Tuesday, February 8, 2022

The early cooling of the universe

A look into the past: Cosmic microwave radiation (left) was released 380,000 years after the Big Bang and serves as the background for all galaxies in the universe. The starburst galaxy HFLS3 (centre) is embedded in a cloud of cold-water vapor and appears as it did 880 million years after the Big Bang. Because of its low temperature, the water casts a dark shadow on the microwave background (detail enlargement on the left). This represents a contrast about 10,000-fold stronger than its intrinsic variations of only 0.001% (light/dark spots). 
Credit: ESA and the Planck Collaboration; zoom-in panel: Dominik Riechers/University of Cologne; image composition: Martina Markus/University of Cologne

The shadow of a cosmic water cloud reveals the temperature of the young universe

A telescope in the French Alps has allowed researchers to peer deep into the past of the universe. For the first time, they were able to observe an extremely distant hydrogen cloud that shadows the cosmic background radiation created shortly after the Big Bang. The shadow is created because the colder water absorbs the warmer background radiation on its way to Earth. This provides information about the temperature of the cosmos just 880 million years after the Big Bang. To measure the early history of the universe, an international team used the Northern Extended Millimeter Array (NOEMA), the most powerful radio telescope in the northern hemisphere.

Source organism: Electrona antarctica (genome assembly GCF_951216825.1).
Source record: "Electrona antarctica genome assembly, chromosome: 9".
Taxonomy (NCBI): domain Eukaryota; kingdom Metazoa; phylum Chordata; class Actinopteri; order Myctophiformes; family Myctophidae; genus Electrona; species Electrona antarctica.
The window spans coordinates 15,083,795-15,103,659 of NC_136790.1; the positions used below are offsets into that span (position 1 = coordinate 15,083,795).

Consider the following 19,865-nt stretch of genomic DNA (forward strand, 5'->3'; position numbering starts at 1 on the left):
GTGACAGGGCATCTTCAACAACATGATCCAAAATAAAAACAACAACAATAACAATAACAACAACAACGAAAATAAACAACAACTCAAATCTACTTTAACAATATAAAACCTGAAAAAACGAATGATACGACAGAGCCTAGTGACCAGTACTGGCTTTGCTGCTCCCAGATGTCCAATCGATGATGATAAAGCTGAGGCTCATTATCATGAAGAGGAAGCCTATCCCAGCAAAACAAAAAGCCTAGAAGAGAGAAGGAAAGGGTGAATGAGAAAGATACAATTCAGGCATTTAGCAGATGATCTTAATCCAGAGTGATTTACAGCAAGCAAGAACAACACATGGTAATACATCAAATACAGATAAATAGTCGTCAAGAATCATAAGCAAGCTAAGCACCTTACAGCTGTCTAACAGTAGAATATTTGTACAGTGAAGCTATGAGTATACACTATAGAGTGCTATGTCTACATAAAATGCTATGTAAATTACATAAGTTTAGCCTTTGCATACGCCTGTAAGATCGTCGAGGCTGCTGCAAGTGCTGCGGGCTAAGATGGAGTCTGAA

The universe came into being around 13.8 billion years ago with the Big Bang. At that time, a hot, dense fog of radiation and elementary particles wafted in space, which was rapidly expanding. The density and temperature decreased just as quickly, and the light particles (photons) lost increasingly more energy. After about 380,000 years, this plasma had cooled down to 3000 Kelvin. It was then possible for stable atoms to be created. And the photons had a free path and spread out into space. The cosmos became transparent so to speak.

The universe has been expanding since the Big Bang. This background radiation emitted 380,000 years later has cooled to 2.728 Kelvin (−270.42°C). It can be observed in the microwave range with radio telescopes or satellites. But how exactly did this cooling process take place? If we could measure the temperature at different times in cosmic history, we could reconstruct the expansion history of the universe. This could provide information about the dark energy that is driving the cosmos apart.

This is where the recent observation with NOEMA comes into play. This facility of the Institut de Radioastronomie Millimétrique (IRAM) consists of twelve 15-metre antennas aimed at the object HFLS3. Behind it is a “starburst galaxy” – a young Milky Way system experiencing a phase of violent star births. The light we receive today from HFLS3 set out when the universe was just 880 million years old. In this galaxy, there was a vast cloud of cold-water vapor.

When observing this cloud, an effect that researchers know from the sun and stars occurred. Above the hotter, deeper layers of gas, there are usually cooler ones through which the light has to rush. This creates absorption lines in the spectrum – certain wavelengths at which the starlight near the surface is absorbed by the higher and cooler layers. When astronomers observe the rainbow-like spectrum of a star, these absorption lines actually appear like darker, line-shaped shadows.